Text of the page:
Lessons In Chemistry
By Bonnie Garmus
Fiction/Doubleday/Paperback/400 pages/$29.96/Buy here
4 out of 5
"Children, set the table. Your mother needs a moment to herself," commands Elizabeth Zott, the brisk, no-nonsense star of the 1960s cooking show, Supper At Six.
In her television show, salt is sodium chloride, vinegar is acetic acid and cooking is a science. Her viewers, a nation of underappreciated American housewives, say they love her because she respects their minds.
Unbeknownst to them, Elizabeth is also a groundbreaking chemist. She was the only woman on the team at the Hastings Research Institute before she was forced to leave and put her dreams on hold.
Lessons In Chemistry by the debut London-based novelist Bonnie Garmus is one of the most engaging novels I have read in recent years. Peppered with wit and humour, it places under the microscope the rampant sexism and sexual harassment that a woman scientist might have faced in the 1950s and 1960s.
Its title alludes to food and science, as well as the romantic and intellectual chemistry shared by Elizabeth and her love interest Calvin, a fellow scientist.
Lessons In Chemistry, whose protagonist refuses to give in to gender stereotypes, hammers home the fact that women should not have to downplay their smarts to be liked or accepted. It also suggests that while it might be easy for members of a historically oppressed group - women, for instance - to turn against one another, solidarity can be a very powerful thing.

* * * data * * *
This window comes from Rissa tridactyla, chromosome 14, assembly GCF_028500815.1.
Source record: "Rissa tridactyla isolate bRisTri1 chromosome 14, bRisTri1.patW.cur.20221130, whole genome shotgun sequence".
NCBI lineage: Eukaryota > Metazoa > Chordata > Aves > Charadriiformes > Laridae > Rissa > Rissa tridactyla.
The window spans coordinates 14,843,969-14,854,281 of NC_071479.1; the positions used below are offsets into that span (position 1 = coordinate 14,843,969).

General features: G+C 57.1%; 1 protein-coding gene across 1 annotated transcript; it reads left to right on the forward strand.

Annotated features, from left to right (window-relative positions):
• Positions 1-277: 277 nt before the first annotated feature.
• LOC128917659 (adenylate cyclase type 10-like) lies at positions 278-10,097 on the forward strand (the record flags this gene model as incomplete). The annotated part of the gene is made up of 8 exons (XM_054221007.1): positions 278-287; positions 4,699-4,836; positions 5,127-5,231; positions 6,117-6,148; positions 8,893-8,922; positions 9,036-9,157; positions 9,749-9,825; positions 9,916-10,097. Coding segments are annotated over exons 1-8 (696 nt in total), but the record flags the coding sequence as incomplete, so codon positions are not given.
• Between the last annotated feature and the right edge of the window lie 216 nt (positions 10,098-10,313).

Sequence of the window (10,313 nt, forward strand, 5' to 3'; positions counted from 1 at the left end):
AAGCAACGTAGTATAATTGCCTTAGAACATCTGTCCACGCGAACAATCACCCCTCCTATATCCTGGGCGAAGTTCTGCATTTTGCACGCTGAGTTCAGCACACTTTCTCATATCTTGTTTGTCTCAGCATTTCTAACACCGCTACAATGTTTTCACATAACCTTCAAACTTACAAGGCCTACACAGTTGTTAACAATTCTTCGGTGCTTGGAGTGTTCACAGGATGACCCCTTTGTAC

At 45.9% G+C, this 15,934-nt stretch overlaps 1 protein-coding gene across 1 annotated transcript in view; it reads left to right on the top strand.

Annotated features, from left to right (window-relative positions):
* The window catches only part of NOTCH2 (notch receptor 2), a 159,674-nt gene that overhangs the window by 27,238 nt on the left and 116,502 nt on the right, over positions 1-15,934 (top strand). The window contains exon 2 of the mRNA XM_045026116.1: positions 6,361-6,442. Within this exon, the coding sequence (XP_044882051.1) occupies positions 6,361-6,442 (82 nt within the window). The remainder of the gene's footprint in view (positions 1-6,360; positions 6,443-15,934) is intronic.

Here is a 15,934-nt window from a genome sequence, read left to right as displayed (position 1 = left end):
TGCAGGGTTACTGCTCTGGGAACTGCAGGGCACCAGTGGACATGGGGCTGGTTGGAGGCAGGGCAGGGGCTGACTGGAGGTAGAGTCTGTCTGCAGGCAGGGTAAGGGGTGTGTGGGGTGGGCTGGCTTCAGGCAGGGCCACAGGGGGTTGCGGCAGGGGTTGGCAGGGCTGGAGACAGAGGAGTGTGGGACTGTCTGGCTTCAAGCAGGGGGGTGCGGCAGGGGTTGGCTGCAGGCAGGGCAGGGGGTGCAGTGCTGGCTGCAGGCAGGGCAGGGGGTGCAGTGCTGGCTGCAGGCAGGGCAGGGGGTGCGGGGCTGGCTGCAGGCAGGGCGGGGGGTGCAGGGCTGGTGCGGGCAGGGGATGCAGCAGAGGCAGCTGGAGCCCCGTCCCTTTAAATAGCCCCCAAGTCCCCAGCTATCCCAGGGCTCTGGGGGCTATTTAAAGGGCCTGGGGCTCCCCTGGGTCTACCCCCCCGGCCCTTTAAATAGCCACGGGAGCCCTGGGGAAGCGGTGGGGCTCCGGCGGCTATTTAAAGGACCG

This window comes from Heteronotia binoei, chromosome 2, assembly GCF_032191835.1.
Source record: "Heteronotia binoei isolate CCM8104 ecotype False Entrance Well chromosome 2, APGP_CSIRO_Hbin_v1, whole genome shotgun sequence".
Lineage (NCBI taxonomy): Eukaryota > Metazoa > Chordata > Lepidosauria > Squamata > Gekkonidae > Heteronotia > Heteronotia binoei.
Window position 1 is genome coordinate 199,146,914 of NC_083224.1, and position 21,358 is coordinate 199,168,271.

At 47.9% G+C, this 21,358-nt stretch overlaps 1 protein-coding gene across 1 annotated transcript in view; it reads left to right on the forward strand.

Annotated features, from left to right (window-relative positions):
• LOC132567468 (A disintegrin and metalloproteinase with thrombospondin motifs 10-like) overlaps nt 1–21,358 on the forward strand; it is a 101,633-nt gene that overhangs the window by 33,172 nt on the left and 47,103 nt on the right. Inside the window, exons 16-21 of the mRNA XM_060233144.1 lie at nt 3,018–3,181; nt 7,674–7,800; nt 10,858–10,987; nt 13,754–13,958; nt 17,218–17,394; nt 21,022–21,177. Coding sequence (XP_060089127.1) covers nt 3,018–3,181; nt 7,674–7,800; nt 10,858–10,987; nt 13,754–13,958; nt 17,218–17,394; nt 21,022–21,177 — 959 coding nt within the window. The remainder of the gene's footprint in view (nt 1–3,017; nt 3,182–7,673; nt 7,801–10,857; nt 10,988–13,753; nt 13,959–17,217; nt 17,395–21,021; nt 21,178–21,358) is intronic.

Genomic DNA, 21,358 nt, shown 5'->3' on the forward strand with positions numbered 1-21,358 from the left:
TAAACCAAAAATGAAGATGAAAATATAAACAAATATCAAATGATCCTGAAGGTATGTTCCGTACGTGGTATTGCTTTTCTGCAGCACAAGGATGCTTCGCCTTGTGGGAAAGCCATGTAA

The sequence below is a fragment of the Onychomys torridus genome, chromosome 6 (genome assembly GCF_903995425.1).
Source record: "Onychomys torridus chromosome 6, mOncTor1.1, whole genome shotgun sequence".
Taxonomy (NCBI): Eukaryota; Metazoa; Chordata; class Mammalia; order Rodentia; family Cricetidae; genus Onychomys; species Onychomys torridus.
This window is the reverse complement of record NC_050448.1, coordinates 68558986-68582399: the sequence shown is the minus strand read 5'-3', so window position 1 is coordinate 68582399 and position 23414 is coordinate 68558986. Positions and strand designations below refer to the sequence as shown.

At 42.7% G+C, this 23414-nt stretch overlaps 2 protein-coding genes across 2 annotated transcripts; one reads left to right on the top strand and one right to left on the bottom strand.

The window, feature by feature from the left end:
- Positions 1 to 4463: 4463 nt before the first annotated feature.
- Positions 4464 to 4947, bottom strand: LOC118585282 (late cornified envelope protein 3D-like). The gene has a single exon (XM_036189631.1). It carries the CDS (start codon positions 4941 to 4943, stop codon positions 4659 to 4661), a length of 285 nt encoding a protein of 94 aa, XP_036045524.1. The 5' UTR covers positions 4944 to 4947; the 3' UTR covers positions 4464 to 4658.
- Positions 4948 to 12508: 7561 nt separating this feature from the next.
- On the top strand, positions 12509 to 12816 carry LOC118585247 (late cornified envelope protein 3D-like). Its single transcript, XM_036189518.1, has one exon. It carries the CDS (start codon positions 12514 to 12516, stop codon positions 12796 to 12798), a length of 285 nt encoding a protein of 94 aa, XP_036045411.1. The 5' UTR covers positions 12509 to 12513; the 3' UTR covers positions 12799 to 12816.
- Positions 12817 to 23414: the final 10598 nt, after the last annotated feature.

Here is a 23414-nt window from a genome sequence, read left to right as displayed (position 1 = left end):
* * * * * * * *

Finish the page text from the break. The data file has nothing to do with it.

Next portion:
Despite its heavy themes, the book remains a breezy read and benefits from a cast of entertaining characters - Mad Zott, the precocious daughter Elizabeth raises alone; Six-Thirty the dog; neighbour Harriet Sloane and frazzled television producer Walter Pine.
Garmus, a 64-year-old copywriter and creative director, writes with flair and an eye for cinematic detail. This is a novel that reads like it was made for the screen. No surprise, then, that an Apple TV+ adaptation starring Brie Larson is under way.
I read Lessons In Chemistry in one sitting and felt it spark in me a motley of reactions from anger to amusement to sympathy.
Alas, its 400 pages went by all too quickly. When I reached the end, I felt like giving its author the biggest compliment someone might pay a good cook: "This was wonderful, please may I have some more?"
If you like this, read: Chemistry by Weike Wang (Vintage, 2017, $27.37, buy here, borrow here), about an overworked Chinese-American PhD student who does not know what she wants.